**a**) Direction along the river, (

**b**) Vertical direction.

**Figure 14.**Performance comparison of SIE–APSO (swarm information entropy-based alienation particle swarm optimization), PSO (particle swarm optimization), LDIW–PSO (linear descent inertia weight strategy particle swarm optimization), GSA (gravitational search algorithm), and GWO (standard grey wolf optimizer). Convergence curve of each tuning algorithm. (

**a**) Direction along the river, (

**b**) Vertical direction.

**Figure 15.**Estimation results of proposed model with different input sample lengths. The dashed line is the fitted trend line. (

**a**) Direction along the river, (

**b**) Vertical direction.

Layers | Parameters | Domain (Upper Limit, Lower Limit) | Optimization Value |
---|---|---|---|

CNN | filter number of each layer | (2, 64) | (27, 35, …, 23) |

LSTM | unit number | (2, 32) | 11 |

dropout rate | (0, 0.5) | 0.187 | |

FC | unit number | (2, 32) | 15 |

Optimizers | algorithms learning rate | - (10 ^{−8}, 10^{5}) | Adagrad 0.300 |

- | batch size | (32, 256) | 76 |

Index | RMSE | MAPE | ARV | |||
---|---|---|---|---|---|---|

Direction | Training Period | Testing Period | Training Period | Testing Period | Training Period | Testing Period |

Direction along the river | 0.016 | 0.021 | 1.195% | 1.678% | 0.319 | 0.378 |

Vertical direction | 0.024 | 0.032 | 0.678% | 0.973% | 0.055 | 0.387 |

Direction | SIE–APSO | PSO | LDIW–PSO | GSA | GWO |
---|---|---|---|---|---|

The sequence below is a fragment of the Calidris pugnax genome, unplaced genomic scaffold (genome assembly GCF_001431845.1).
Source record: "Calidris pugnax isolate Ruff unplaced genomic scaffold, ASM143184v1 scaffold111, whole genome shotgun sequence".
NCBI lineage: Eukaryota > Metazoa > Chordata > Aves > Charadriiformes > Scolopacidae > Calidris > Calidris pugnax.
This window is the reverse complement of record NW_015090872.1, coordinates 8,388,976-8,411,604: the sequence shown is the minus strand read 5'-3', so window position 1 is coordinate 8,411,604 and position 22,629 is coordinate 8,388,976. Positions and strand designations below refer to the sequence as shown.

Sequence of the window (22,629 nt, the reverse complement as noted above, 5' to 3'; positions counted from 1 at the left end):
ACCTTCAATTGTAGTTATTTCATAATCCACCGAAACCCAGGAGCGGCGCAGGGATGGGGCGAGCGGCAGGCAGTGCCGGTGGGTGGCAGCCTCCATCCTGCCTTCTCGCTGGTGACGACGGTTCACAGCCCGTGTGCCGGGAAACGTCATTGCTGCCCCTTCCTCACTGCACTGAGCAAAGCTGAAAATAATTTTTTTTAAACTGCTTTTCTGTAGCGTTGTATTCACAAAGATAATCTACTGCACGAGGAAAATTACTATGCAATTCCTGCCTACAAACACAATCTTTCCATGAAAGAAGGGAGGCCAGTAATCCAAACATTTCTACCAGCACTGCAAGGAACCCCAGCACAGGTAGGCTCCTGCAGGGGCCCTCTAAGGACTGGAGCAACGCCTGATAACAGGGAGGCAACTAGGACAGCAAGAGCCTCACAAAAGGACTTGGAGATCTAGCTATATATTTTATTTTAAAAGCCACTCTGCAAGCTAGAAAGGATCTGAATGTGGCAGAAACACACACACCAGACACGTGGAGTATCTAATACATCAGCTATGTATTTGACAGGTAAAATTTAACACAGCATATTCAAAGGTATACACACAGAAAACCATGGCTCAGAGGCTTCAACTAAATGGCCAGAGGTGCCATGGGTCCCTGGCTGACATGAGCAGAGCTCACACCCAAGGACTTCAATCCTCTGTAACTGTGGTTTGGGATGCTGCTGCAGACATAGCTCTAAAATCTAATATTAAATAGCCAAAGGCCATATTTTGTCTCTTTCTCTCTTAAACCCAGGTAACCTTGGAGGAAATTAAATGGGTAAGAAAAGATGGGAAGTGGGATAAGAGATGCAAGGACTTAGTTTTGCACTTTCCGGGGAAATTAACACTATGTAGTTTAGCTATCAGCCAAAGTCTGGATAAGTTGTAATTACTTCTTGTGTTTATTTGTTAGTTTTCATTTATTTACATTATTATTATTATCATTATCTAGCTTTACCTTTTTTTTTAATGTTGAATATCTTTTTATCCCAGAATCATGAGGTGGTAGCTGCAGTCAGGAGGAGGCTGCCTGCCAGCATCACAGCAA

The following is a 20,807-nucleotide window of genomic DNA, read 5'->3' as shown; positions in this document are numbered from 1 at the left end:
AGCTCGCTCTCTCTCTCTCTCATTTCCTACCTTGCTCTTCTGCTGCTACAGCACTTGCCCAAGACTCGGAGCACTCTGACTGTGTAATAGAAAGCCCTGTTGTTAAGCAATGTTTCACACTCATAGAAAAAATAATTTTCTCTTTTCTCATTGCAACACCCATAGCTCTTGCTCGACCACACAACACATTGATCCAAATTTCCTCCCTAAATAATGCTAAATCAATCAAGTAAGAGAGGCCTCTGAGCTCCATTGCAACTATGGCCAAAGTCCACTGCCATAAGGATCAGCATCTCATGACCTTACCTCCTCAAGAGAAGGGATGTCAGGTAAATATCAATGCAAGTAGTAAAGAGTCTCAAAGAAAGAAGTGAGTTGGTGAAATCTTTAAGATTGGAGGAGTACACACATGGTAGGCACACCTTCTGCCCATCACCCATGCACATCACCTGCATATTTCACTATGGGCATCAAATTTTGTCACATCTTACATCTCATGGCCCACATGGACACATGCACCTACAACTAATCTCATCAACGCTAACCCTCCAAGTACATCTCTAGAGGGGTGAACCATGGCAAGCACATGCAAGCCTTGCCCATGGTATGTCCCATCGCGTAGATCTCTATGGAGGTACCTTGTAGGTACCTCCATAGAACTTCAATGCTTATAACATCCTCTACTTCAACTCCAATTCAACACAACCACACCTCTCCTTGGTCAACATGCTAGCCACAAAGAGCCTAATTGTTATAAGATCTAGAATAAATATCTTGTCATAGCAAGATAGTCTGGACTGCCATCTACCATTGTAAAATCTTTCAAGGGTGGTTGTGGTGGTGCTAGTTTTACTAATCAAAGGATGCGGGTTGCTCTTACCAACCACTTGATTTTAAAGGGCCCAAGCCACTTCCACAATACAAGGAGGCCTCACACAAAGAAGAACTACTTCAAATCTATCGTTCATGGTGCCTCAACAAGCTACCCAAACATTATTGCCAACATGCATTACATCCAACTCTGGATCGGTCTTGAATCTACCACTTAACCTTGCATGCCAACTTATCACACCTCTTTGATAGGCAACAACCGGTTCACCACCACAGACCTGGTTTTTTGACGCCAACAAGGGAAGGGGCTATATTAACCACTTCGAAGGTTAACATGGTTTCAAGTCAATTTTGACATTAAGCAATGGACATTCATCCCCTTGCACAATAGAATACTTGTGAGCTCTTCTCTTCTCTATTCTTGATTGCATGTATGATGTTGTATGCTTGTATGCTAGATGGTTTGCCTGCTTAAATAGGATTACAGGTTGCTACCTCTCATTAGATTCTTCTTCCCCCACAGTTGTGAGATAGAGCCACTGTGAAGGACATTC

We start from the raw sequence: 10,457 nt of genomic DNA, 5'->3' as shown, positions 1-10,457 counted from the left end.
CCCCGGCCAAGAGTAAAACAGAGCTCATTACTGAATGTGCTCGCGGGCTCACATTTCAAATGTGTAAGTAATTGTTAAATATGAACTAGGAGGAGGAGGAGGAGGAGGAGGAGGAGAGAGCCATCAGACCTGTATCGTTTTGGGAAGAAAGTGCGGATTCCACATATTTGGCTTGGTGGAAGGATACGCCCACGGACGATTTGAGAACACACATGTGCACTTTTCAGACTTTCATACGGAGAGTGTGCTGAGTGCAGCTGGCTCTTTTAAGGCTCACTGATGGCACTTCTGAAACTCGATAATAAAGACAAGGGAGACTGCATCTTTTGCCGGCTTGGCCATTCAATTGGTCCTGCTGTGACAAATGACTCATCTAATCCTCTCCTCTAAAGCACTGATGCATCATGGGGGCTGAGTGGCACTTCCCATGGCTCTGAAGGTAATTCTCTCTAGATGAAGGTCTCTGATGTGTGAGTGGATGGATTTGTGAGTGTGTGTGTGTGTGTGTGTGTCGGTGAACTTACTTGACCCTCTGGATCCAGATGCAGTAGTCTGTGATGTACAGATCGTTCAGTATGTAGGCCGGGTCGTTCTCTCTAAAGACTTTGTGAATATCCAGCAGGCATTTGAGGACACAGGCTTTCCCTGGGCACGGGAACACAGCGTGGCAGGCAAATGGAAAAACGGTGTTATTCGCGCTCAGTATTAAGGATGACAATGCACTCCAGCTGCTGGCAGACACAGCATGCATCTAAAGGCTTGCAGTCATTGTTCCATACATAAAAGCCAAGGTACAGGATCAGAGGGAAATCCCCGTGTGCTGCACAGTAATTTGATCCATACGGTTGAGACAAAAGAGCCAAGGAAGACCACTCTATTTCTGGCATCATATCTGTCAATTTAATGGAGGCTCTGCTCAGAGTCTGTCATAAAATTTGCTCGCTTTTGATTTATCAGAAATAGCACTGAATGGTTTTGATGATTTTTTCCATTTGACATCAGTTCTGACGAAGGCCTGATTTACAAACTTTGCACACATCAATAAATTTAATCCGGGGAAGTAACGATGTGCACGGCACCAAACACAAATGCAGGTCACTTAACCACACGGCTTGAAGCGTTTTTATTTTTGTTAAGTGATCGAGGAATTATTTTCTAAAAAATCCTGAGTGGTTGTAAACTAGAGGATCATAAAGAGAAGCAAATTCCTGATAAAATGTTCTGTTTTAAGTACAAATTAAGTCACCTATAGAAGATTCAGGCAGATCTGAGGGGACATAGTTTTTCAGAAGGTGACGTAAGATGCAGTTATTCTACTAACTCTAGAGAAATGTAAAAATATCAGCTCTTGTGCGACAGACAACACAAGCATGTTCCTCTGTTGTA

Direction along the river | 1283.1 | 1074.7 | 1473.2 | 6050.2 | 1887.6 |

Vertical direction | 1755.4 | 1236.7 | 963.8 | 6738.8 | 2493.7 |

Average | 1519.2 | 1155.7 | 1218.5 | 6394.5 | 2190.7 |

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**MDPI and ACS Style**

Tao, L.; Zheng, D.; Wu, X.; Chen, X.; Liu, Y.; Chen, Z.; Jiang, H. Stress Estimation of Concrete Dams in Service Based on Deformation Data Using SIE–APSO–CNN–LSTM. *Water* **2023**, *15*, 59.
https://doi.org/10.3390/w15010059

**AMA Style**

Tao L, Zheng D, Wu X, Chen X, Liu Y, Chen Z, Jiang H. Stress Estimation of Concrete Dams in Service Based on Deformation Data Using SIE–APSO–CNN–LSTM. *Water*. 2023; 15(1):59.
https://doi.org/10.3390/w15010059

**Chicago/Turabian Style**

Tao, Liang, Dongjian Zheng, Xin Wu, Xingqiao Chen, Yongtao Liu, Zhuoyan Chen, and Haifeng Jiang. 2023. "Stress Estimation of Concrete Dams in Service Based on Deformation Data Using SIE–APSO–CNN–LSTM" *Water* 15, no. 1: 59.
https://doi.org/10.3390/w15010059